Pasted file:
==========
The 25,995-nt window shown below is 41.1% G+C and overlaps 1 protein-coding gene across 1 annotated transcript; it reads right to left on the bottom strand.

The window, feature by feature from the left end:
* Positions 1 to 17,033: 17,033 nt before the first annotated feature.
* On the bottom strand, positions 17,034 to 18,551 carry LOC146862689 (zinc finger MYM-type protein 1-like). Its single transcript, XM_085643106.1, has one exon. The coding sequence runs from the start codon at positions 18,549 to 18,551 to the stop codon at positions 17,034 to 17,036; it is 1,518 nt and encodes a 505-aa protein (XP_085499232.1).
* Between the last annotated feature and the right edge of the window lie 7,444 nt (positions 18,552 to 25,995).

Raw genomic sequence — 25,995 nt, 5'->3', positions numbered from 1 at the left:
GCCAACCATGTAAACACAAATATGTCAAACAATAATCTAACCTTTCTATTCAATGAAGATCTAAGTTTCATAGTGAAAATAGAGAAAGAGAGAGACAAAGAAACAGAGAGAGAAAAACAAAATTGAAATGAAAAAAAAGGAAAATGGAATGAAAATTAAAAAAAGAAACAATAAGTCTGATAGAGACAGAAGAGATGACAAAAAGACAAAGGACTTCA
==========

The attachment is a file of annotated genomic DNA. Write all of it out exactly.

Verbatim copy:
The 25,995-nt window shown below is 41.1% G+C and overlaps 1 protein-coding gene across 1 annotated transcript; it reads right to left on the bottom strand.

The window, feature by feature from the left end:
* Positions 1 to 17,033: 17,033 nt before the first annotated feature.
* On the bottom strand, positions 17,034 to 18,551 carry LOC146862689 (zinc finger MYM-type protein 1-like). Its single transcript, XM_085643106.1, has one exon. The coding sequence runs from the start codon at positions 18,549 to 18,551 to the stop codon at positions 17,034 to 17,036; it is 1,518 nt and encodes a 505-aa protein (XP_085499232.1).
* Between the last annotated feature and the right edge of the window lie 7,444 nt (positions 18,552 to 25,995).

Raw genomic sequence — 25,995 nt, 5'->3', positions numbered from 1 at the left:
GCCAACCATGTAAACACAAATATGTCAAACAATAATCTAACCTTTCTATTCAATGAAGATCTAAGTTTCATAGTGAAAATAGAGAAAGAGAGAGACAAAGAAACAGAGAGAGAAAAACAAAATTGAAATGAAAAAAAAGGAAAATGGAATGAAAATTAAAAAAAGAAACAATAAGTCTGATAGAGACAGAAGAGATGACAAAAAGACAAAGGACTTCA